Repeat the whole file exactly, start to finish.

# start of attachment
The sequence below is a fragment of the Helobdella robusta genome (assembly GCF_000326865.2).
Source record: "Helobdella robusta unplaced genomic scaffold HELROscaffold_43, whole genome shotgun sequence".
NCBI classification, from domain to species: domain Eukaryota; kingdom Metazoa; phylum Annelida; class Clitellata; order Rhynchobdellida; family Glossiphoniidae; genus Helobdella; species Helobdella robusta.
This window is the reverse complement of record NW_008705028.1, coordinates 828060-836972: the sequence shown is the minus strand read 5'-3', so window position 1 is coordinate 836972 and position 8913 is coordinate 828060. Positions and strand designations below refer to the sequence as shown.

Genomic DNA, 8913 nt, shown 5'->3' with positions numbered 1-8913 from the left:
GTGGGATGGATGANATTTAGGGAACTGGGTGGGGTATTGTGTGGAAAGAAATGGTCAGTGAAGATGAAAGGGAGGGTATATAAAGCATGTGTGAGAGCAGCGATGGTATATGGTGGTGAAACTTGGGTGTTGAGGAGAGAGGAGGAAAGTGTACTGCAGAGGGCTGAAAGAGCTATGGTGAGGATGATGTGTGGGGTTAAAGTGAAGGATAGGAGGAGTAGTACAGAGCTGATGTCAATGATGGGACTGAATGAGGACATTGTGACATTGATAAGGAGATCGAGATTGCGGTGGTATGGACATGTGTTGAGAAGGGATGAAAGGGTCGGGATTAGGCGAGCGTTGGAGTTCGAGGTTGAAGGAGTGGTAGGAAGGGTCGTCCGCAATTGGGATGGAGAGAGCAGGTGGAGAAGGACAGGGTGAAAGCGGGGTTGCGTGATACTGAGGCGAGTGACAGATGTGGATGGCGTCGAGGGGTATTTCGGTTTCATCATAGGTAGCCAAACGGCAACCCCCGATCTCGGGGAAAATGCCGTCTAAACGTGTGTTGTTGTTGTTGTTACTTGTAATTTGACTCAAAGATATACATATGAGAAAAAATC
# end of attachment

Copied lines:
The sequence below is a fragment of the Helobdella robusta genome (assembly GCF_000326865.2).
Source record: "Helobdella robusta unplaced genomic scaffold HELROscaffold_43, whole genome shotgun sequence".
NCBI classification, from domain to species: domain Eukaryota; kingdom Metazoa; phylum Annelida; class Clitellata; order Rhynchobdellida; family Glossiphoniidae; genus Helobdella; species Helobdella robusta.
This window is the reverse complement of record NW_008705028.1, coordinates 828060-836972: the sequence shown is the minus strand read 5'-3', so window position 1 is coordinate 836972 and position 8913 is coordinate 828060. Positions and strand designations below refer to the sequence as shown.

Genomic DNA, 8913 nt, shown 5'->3' with positions numbered 1-8913 from the left:
GTGGGATGGATGANATTTAGGGAACTGGGTGGGGTATTGTGTGGAAAGAAATGGTCAGTGAAGATGAAAGGGAGGGTATATAAAGCATGTGTGAGAGCAGCGATGGTATATGGTGGTGAAACTTGGGTGTTGAGGAGAGAGGAGGAAAGTGTACTGCAGAGGGCTGAAAGAGCTATGGTGAGGATGATGTGTGGGGTTAAAGTGAAGGATAGGAGGAGTAGTACAGAGCTGATGTCAATGATGGGACTGAATGAGGACATTGTGACATTGATAAGGAGATCGAGATTGCGGTGGTATGGACATGTGTTGAGAAGGGATGAAAGGGTCGGGATTAGGCGAGCGTTGGAGTTCGAGGTTGAAGGAGTGGTAGGAAGGGTCGTCCGCAATTGGGATGGAGAGAGCAGGTGGAGAAGGACAGGGTGAAAGCGGGGTTGCGTGATACTGAGGCGAGTGACAGATGTGGATGGCGTCGAGGGGTATTTCGGTTTCATCATAGGTAGCCAAACGGCAACCCCCGATCTCGGGGAAAATGCCGTCTAAACGTGTGTTGTTGTTGTTGTTACTTGTAATTTGACTCAAAGATATACATATGAGAAAAAATC